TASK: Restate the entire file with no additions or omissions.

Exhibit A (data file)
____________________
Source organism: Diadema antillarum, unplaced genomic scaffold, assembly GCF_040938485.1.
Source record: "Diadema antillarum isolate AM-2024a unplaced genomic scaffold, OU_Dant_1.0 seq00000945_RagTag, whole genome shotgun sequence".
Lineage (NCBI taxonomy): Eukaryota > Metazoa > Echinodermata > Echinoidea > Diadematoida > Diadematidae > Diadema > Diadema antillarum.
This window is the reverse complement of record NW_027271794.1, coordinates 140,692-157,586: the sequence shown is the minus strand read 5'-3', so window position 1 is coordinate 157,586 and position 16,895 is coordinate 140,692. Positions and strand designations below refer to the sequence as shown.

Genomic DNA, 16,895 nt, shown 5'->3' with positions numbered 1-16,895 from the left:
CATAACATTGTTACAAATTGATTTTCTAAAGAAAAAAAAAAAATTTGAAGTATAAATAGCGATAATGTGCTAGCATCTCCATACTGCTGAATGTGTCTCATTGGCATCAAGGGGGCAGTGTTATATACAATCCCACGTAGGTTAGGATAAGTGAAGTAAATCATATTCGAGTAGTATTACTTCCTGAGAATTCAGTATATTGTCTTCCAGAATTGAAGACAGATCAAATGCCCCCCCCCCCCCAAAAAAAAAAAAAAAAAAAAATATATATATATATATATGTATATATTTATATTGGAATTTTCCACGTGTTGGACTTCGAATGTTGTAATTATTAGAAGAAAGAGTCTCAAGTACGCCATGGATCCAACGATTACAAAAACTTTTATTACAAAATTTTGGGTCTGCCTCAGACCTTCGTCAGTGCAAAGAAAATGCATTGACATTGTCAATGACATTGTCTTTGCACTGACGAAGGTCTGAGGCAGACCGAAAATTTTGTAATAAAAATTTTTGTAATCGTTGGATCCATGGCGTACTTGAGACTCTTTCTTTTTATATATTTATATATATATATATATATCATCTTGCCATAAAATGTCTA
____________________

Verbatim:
Source organism: Diadema antillarum, unplaced genomic scaffold, assembly GCF_040938485.1.
Source record: "Diadema antillarum isolate AM-2024a unplaced genomic scaffold, OU_Dant_1.0 seq00000945_RagTag, whole genome shotgun sequence".
Lineage (NCBI taxonomy): Eukaryota > Metazoa > Echinodermata > Echinoidea > Diadematoida > Diadematidae > Diadema > Diadema antillarum.
This window is the reverse complement of record NW_027271794.1, coordinates 140,692-157,586: the sequence shown is the minus strand read 5'-3', so window position 1 is coordinate 157,586 and position 16,895 is coordinate 140,692. Positions and strand designations below refer to the sequence as shown.

Genomic DNA, 16,895 nt, shown 5'->3' with positions numbered 1-16,895 from the left:
CATAACATTGTTACAAATTGATTTTCTAAAGAAAAAAAAAAAATTTGAAGTATAAATAGCGATAATGTGCTAGCATCTCCATACTGCTGAATGTGTCTCATTGGCATCAAGGGGGCAGTGTTATATACAATCCCACGTAGGTTAGGATAAGTGAAGTAAATCATATTCGAGTAGTATTACTTCCTGAGAATTCAGTATATTGTCTTCCAGAATTGAAGACAGATCAAATGCCCCCCCCCCCCCAAAAAAAAAAAAAAAAAAAAATATATATATATATATATGTATATATTTATATTGGAATTTTCCACGTGTTGGACTTCGAATGTTGTAATTATTAGAAGAAAGAGTCTCAAGTACGCCATGGATCCAACGATTACAAAAACTTTTATTACAAAATTTTGGGTCTGCCTCAGACCTTCGTCAGTGCAAAGAAAATGCATTGACATTGTCAATGACATTGTCTTTGCACTGACGAAGGTCTGAGGCAGACCGAAAATTTTGTAATAAAAATTTTTGTAATCGTTGGATCCATGGCGTACTTGAGACTCTTTCTTTTTATATATTTATATATATATATATATATCATCTTGCCATAAAATGTCTA